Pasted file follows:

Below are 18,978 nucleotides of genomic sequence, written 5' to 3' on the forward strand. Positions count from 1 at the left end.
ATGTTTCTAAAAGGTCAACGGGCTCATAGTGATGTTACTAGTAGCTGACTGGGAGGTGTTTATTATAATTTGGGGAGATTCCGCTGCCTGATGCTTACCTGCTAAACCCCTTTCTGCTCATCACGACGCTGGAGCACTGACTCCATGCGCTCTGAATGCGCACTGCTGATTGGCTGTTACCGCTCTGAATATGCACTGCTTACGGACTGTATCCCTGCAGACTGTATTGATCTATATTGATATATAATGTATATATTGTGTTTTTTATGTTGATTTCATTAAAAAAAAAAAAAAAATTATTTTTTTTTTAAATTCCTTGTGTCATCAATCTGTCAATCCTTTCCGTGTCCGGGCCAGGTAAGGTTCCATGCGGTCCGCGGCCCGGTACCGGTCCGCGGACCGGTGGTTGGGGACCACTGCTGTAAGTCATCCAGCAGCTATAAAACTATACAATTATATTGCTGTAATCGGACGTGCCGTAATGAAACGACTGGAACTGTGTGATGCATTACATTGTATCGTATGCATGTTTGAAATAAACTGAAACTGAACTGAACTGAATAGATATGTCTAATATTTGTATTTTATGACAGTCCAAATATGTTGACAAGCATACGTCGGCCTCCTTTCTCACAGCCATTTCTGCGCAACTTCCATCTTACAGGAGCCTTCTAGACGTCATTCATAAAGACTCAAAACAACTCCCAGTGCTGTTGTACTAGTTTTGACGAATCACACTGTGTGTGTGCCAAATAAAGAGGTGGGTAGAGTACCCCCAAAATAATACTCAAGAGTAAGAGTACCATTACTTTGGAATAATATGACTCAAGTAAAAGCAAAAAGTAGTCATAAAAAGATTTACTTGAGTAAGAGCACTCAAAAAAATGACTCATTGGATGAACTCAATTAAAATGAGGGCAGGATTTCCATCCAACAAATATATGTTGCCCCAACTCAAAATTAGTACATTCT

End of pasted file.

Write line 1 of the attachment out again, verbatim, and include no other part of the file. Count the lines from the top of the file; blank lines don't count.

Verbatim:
Below are 18,978 nucleotides of genomic sequence, written 5' to 3' on the forward strand. Positions count from 1 at the left end.